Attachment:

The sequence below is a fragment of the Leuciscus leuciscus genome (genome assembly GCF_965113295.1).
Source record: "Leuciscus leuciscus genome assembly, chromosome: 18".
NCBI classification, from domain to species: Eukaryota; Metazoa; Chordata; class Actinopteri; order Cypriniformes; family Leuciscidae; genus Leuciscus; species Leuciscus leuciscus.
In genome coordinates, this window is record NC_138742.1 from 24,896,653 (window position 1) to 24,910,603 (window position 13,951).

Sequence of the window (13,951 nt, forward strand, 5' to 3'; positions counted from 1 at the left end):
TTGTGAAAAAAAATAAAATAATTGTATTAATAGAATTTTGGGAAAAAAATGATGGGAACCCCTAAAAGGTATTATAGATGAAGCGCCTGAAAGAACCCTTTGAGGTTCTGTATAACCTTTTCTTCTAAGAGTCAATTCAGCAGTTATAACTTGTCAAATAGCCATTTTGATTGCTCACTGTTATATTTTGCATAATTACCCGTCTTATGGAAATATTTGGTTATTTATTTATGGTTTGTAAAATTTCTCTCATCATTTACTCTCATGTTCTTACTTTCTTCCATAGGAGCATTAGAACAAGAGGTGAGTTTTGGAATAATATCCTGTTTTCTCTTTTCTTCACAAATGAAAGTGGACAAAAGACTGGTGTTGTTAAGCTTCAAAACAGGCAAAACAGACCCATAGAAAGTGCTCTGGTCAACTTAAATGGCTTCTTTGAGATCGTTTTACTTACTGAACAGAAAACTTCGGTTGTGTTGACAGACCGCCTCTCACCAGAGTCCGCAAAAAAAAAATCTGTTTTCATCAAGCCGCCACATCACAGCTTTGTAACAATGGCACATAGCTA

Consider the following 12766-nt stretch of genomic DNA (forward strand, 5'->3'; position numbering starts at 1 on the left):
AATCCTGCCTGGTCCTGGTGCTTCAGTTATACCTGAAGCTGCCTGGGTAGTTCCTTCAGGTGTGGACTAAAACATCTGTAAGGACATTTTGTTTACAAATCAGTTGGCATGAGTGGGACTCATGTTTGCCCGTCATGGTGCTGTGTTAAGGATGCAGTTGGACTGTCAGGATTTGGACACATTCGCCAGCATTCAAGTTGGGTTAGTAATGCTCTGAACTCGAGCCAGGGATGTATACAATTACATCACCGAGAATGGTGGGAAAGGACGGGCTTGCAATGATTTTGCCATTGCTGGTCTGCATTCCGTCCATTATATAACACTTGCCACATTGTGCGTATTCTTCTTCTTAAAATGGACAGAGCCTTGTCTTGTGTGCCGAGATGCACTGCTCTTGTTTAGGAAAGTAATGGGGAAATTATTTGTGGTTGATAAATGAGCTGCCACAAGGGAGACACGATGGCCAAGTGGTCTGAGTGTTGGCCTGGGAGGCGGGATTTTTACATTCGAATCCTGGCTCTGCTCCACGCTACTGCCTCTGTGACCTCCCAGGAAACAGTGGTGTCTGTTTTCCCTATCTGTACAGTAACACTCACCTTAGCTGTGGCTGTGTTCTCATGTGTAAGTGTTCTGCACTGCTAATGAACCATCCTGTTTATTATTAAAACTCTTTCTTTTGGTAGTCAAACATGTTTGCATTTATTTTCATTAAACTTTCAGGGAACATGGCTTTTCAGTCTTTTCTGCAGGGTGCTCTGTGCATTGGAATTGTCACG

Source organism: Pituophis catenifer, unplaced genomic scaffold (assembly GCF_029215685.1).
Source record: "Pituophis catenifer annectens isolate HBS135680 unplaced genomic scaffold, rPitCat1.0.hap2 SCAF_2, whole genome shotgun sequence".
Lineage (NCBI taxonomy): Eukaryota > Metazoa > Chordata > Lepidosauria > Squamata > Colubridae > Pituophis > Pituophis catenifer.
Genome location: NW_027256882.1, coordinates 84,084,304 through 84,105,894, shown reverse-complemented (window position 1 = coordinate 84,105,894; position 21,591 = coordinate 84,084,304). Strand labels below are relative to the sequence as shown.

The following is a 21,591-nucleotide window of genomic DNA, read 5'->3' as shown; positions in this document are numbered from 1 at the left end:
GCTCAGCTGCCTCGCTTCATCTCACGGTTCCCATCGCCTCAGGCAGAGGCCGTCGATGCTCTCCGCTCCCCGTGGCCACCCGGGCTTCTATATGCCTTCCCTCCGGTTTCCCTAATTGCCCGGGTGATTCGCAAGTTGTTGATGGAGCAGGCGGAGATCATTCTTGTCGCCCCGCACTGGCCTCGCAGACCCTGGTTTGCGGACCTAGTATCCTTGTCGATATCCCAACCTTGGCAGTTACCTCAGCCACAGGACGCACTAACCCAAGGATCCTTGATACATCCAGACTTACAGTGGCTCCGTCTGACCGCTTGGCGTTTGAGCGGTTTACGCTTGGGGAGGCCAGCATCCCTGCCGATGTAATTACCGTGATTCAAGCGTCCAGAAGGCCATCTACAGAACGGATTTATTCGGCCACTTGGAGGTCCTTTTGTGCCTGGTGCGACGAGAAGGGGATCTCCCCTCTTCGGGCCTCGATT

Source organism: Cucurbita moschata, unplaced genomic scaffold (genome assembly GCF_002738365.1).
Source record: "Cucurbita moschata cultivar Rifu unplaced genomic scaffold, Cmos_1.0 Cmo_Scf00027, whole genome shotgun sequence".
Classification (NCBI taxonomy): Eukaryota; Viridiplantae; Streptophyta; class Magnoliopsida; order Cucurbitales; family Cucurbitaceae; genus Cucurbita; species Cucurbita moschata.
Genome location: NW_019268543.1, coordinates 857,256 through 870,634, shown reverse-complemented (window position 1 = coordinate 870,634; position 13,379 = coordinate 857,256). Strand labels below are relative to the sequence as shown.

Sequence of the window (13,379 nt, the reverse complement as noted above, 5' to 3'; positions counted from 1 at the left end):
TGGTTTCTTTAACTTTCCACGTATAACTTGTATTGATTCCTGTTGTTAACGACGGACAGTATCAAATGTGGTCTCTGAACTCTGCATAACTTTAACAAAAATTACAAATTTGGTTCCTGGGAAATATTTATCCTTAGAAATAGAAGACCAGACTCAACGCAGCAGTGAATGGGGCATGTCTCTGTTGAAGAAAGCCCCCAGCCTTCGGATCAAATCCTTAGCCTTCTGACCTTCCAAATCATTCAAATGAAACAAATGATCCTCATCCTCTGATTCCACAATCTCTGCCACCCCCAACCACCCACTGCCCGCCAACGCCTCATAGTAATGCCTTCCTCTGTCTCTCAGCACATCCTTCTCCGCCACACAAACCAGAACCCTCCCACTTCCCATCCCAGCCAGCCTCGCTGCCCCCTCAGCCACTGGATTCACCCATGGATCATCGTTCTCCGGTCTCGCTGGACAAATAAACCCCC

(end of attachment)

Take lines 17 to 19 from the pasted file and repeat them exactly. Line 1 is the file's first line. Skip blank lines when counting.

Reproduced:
Classification (NCBI taxonomy): Eukaryota; Viridiplantae; Streptophyta; class Magnoliopsida; order Cucurbitales; family Cucurbitaceae; genus Cucurbita; species Cucurbita moschata.
Genome location: NW_019268543.1, coordinates 857,256 through 870,634, shown reverse-complemented (window position 1 = coordinate 870,634; position 13,379 = coordinate 857,256). Strand labels below are relative to the sequence as shown.

Sequence of the window (13,379 nt, the reverse complement as noted above, 5' to 3'; positions counted from 1 at the left end):